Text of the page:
Going to the Temple in Search of Self
by Jeong-Gook Yoon, The Korea Herald, June 18, 2005
Seoul, South Korea -- A ?temple stay? is about finding the ?real self? through Zen meditation or by walking along a forest path to communicate with nature and heal a mind that has been stressed from daily life.
A ?temple stay,? which revitalizes the body and soul, is growing in popularity not only among Buddhists but among non-Buddhists as well. This summer, various programs are to be introduced, allowing the user to choose according to his or her own taste.
A Personalized Temple Stay
One example would be the mercy meditation temple stay that takes place under the theme ?Me, you, us together? at the Magok Temple, located in Gongju, South Chungcheong Province. Various programs are provided, such as healing meditation for those who have hurt their body and souls, and programs supporting themes such as new lives for divorcees, a beautiful silver life for senior couples, hope for unemployed youth, and forgiveness among married couples. Monk Maga (46), missionary director of Magok Temple, said, ?Healing is more effective when people in similar situations open up to each other and embrace each others? pains; therefore, we have made such personalized programs.?
Daewon Temple, located in Boseong, South Jeolla Province, operates a temple stay under the theme ?Let us prepare for death,? and has programs to learn about death invocations, writing wills and reading soul prayers.
Temple Stay with Local Tourist Sites
Buseok Temple in Seosan, South Chungcheong Province, operates a bird-watching temple stay where visitors get to watch birds living in the nearby Cheonsu Bay. After worshipping Buddha and having tea with the monks on the first night, visitors learn about the Buddhist concept of nature as well as the ecology of Cheonsu Bay. Bird watching in Cheonsu Bay takes place the next day.
Daeheung Temple in Haenam, South Jeolla Province, will operate a Namdo cultural experience program every second week of the month in addition to the existing ?walking in the morning forest? temple stay. There will be a chance to experience the natural environment of Daeheung Temple every first and third week of the month.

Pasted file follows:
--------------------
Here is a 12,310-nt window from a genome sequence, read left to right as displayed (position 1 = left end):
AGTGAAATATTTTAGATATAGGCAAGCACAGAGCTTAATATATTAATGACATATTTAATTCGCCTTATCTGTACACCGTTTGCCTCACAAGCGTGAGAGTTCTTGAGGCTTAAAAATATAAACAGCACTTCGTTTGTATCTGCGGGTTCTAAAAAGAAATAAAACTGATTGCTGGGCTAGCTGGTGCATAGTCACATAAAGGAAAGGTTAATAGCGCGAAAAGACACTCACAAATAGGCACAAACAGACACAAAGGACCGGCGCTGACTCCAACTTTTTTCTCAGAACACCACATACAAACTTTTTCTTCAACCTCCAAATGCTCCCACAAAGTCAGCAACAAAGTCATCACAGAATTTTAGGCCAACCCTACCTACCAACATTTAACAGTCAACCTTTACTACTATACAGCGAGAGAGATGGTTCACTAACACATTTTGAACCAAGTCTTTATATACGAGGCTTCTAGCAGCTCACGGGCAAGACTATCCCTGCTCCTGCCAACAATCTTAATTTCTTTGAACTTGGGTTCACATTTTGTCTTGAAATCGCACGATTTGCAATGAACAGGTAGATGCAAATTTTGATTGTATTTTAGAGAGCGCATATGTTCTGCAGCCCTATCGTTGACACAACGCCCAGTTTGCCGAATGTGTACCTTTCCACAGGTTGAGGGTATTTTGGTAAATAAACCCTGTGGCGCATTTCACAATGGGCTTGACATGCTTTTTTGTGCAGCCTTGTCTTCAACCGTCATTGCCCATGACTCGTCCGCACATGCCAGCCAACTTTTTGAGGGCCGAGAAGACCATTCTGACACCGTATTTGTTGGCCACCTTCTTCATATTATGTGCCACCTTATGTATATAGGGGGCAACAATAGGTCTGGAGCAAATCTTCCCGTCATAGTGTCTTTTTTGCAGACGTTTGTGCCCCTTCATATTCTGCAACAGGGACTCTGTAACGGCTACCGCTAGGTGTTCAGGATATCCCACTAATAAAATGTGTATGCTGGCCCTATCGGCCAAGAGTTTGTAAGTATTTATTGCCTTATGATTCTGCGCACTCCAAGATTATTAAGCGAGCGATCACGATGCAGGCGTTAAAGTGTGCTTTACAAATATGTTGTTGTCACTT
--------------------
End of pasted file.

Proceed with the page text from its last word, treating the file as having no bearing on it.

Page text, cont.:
Geumsan Temple in Kimje, North Jeolla Province, will hold a temple stay from July 1 to July 3 under the theme ?Eat when hungry, sleep when tired.? The daily routine consists not only of traditional Buddhist practices such as worshiping Buddha, Zen meditation, chanting of the Prajna-para-mita-sutra and 108 bows, but also includes programs such as making tea with wild leaves, hiking at Mount Moak, and visiting Gimje?s Byeokgolje and Arirang Literature Hall.
Temple Stay in Collaboration with the ?Five Days a Week Class? System
Every fourth Saturday of the month when there is no school, Dori Temple in Gumi, North Gyeongsang Province, holds sex education classes and lessons in environmental art and mosaics for rural children who rarely have the benefit of visiting cultural centers.
Daeheung Temple in Haenam, South Jeolla Province, operates a temple stay every fourth week of the month where children take a walk in the forest early in the morning with their parents.
Summer Training Camp with Traditional Ascetic Practice
If a temple stay is a light program where non-Buddhists can participate, the temple summer training camp has a more in-depth agenda made for Buddhists. Daeseung Temple in Mungyeong, North Gyeongsang Province, revived the traditions of the temple that caused a Zen sensation during the time of the monk Seongcheol, and Cheongdam and will hold a training camp in the form of ?trying to stay awake 20 hours a day.?